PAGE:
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Wednesday, Nov. 16, 2011

A Tribute to Hollywood Song and Dance

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Song Man Dance Man, the Stackner Cabaret's new musical tribute to seven Hollywood song-and-dance legends, proves highly entertaining, but develops slowly. Jon Peterson, who created the show and performs it solo, had his hands full from the outset. He is not the greatest of singers and doesn't cast an especially imposing presence, but his zeal, energy and exuberance carried the evening despite the strain of having to narrate, sing, dance and change costumes on cue while maintaining an ongoing string of clever anecdotes. Nevertheless, his wit remained infectious. Not surprisingly, Peterson made frequent drink stops, but his timing never flagged and he was supported by an exceptional pianist in Jack Forbes Wilson, who was so terrific in last year's Liberace.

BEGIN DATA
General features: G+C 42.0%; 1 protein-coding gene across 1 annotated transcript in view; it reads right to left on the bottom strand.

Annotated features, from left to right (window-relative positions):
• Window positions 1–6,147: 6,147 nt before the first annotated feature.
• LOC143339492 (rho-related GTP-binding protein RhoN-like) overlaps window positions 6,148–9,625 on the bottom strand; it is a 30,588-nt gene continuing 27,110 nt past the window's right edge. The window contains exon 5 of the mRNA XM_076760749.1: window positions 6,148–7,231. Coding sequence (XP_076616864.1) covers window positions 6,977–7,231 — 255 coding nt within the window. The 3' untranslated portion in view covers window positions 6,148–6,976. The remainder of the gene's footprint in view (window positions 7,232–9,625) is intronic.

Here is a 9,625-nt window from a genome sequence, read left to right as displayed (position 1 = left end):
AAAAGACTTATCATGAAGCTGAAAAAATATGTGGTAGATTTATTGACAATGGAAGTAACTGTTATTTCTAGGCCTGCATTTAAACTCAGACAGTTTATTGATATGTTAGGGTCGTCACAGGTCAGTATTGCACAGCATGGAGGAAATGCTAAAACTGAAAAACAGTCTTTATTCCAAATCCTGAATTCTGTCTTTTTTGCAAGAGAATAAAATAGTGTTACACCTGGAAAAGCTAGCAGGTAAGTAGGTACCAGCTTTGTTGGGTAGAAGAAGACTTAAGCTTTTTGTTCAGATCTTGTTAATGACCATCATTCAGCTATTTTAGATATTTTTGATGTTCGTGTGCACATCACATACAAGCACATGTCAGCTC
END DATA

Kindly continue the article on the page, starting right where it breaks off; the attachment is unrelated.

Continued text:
The Gene Kelly, Fred Astaire and Donald O'Connor numbers are too well known via TCM to imitate easily, but Peterson's affectionate renditions—sincere and guileless—gently induced the viewer to suspend comparisons through "Singing in the Rain" and "It Only Happens When I Dance with You." George M. Cohan and Anthony Newley were treated lovingly as the show took a darker turn in the second act.

In the concluding portion, Peterson brought greater dimension to the show, lavishing poignant detail into his narration of the tragic circumstances which prematurely shortened the careers of Bobby Darin and Sammy Davis, Jr. Here, his vocal renditions, especially of "Mack the Knife," suited him admirably. The show ended on a nostalgic note but with a finer degree of poignancy providing a more satisfying conclusion.